Estimating the True Cost of FCC Regulation

From: Nousonomics.com

Justin Vélez-Hagan

Ever since the FCC began kicking around the idea of new Internet regulations (a.k.a. “net neutrality” regulation), economists, attorneys, and politicos have been arguing what, if any, cost will be incurred by Internet Service Providers (ISPs) as well as the general public.  Although the exactitude and underlying assumptions of some estimates have been disputed, few have considered the real, total economic cost of the new policy.

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Lawmakers’ website to collect complaints about federal regs

Editor’s Note: The #CutRedTape Initiative website is available here.

From: The Hill

By Lydia Wheeler

Sens. James Lankford (R-Okla.) and Heidi Heitkamp (D-N.D.) announced an initiative Friday to address the speed, frequency and relevancy of federal regulations.

In launching the #CutRedTape Initiative, the lawmakers have created a website, hsgac.senate.gov, where people can go online and voice their concerns and complaints about federal regulations that are creating a problem for their business or family.

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Accelerating Progress and Institutionalizing Retrospective Review

From: Office of Management and Budget | OMBlog

Posted by Howard Shelanski

In 2011, President Obama called on federal agencies to undertake an unprecedented government-wide regulatory review to identify rules on the books with outdated requirements or unjustified costs.  Retrospective review continues to be a key priority for the Obama Administration.  Since the release of Executive Order 13563 in 2011, federal agencies have been continually identifying outdated and duplicative regulations and have taken action to modify or eliminate them where possible. And the Administration has made significant progress. For example, the Department of Transportation, the Centers for Medicare and Medicaid Services (CMS), the Environmental Protection Agency, and Department of Homeland Security (DHS) have already finalized significant retrospective review initiatives. To date, the retrospective review process is expected to achieve $20 billion in savings over five years, and is on track to eliminate over 100 million paperwork burden reduction hours.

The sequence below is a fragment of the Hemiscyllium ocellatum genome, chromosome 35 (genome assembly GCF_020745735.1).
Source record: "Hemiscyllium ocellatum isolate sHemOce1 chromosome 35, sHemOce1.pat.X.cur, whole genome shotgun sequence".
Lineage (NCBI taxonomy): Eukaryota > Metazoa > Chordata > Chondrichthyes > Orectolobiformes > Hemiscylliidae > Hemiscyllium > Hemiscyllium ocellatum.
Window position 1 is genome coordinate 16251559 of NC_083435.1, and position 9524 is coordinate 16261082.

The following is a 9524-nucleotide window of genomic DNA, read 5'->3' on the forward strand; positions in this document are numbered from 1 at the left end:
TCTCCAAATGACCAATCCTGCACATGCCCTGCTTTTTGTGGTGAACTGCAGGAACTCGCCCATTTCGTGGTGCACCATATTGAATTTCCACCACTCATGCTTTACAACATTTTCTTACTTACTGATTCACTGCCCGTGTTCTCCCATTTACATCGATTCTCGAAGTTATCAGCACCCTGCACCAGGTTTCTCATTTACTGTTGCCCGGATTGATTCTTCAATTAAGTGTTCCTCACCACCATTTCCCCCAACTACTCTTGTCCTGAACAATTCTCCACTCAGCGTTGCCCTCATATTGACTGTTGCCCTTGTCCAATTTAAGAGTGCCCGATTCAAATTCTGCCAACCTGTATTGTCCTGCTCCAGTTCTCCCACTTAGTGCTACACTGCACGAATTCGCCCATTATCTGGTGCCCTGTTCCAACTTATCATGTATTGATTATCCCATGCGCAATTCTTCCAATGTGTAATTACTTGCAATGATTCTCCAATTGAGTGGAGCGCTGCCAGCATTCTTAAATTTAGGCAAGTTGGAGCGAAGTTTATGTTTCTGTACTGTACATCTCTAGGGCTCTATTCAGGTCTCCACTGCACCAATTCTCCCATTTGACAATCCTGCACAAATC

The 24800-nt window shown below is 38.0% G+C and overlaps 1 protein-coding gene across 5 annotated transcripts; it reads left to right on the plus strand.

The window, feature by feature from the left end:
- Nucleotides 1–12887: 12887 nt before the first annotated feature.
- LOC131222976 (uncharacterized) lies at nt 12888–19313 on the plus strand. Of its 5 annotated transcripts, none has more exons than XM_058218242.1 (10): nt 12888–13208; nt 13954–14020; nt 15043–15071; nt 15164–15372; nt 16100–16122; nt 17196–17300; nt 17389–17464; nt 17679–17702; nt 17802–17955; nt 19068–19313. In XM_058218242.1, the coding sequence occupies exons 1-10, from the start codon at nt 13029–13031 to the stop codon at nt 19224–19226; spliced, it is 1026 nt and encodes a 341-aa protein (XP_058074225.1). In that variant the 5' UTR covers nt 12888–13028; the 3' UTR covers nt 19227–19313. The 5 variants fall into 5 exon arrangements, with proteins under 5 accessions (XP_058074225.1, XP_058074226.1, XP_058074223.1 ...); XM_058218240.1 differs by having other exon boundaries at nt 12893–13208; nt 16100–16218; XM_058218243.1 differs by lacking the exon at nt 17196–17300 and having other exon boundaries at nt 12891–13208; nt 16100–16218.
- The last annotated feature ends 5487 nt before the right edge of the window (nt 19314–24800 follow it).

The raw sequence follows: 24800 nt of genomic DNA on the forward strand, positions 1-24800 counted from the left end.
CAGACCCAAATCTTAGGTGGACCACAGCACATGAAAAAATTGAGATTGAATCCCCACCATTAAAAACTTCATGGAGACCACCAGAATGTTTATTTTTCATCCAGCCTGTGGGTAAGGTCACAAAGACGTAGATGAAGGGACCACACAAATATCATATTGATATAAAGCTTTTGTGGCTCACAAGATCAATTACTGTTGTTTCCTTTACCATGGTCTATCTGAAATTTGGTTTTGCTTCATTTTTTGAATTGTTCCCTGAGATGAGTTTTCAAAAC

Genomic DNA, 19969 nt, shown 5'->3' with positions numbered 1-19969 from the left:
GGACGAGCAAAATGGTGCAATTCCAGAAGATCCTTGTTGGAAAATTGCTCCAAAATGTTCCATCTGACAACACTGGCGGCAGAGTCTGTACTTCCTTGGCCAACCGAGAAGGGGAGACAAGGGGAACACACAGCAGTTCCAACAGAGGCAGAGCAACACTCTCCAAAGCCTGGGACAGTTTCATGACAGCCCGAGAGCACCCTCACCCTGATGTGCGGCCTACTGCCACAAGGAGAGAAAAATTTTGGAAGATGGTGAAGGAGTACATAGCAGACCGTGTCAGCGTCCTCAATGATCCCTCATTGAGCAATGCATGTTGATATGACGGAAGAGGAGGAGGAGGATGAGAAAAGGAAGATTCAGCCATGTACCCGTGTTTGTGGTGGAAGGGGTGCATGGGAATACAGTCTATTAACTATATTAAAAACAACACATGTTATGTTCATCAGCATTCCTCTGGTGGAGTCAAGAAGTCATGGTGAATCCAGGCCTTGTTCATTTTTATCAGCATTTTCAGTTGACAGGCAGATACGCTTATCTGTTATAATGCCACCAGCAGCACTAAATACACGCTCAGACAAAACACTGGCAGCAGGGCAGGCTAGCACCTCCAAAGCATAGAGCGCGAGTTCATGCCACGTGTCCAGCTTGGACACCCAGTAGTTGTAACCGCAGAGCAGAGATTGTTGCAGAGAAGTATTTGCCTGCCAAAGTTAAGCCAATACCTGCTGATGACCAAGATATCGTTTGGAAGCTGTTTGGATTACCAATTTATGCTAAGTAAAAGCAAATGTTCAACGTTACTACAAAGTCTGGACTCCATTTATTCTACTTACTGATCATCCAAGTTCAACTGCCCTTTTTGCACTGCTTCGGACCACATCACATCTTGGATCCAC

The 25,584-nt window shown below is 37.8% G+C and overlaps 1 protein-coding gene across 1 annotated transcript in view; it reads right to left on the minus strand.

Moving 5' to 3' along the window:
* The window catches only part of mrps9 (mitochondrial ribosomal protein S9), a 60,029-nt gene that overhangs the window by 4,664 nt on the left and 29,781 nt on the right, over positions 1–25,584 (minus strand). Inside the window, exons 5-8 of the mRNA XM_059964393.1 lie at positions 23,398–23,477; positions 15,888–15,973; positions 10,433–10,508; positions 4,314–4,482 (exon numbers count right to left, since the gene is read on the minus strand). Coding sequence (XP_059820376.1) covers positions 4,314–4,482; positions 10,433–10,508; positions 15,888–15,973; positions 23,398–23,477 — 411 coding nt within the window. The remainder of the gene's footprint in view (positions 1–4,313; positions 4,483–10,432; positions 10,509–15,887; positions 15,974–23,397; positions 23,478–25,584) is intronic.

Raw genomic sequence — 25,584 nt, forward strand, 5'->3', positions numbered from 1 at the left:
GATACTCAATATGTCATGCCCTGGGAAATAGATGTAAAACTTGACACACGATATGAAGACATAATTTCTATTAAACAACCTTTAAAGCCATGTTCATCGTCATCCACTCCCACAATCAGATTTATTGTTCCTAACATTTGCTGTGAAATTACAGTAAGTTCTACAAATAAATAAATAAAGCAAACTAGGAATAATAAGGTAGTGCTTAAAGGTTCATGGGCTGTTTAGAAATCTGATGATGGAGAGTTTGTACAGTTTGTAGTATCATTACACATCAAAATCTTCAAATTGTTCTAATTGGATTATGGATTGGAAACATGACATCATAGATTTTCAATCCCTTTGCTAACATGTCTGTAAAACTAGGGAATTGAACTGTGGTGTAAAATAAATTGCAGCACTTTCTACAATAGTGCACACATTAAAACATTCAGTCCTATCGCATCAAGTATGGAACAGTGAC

Regulatory Accountability Act of 2015 and the Bumpers Amendment

The Regulatory Accountability Act is one of the most comprehensive regulatory reform bills under consideration by the Congress.

It should be noted that more than three decades ago Senator Dale Bumpers of Arkansas, a senator with a near 100% rating by liberal groups, introduced the Bumpers Amendment, a proposal to improve the regulatory process by eliminating the deference accorded to agency decisions.

It is very possible that the Bumpers Amendment would have passed had it not been subject to immense opposition by the Carter White House. An Index of OMB internal papers identifies a White Memorandum on Bumpers (Item 3) which CRE is trying to locate.

Evaluating Regulations after the Fact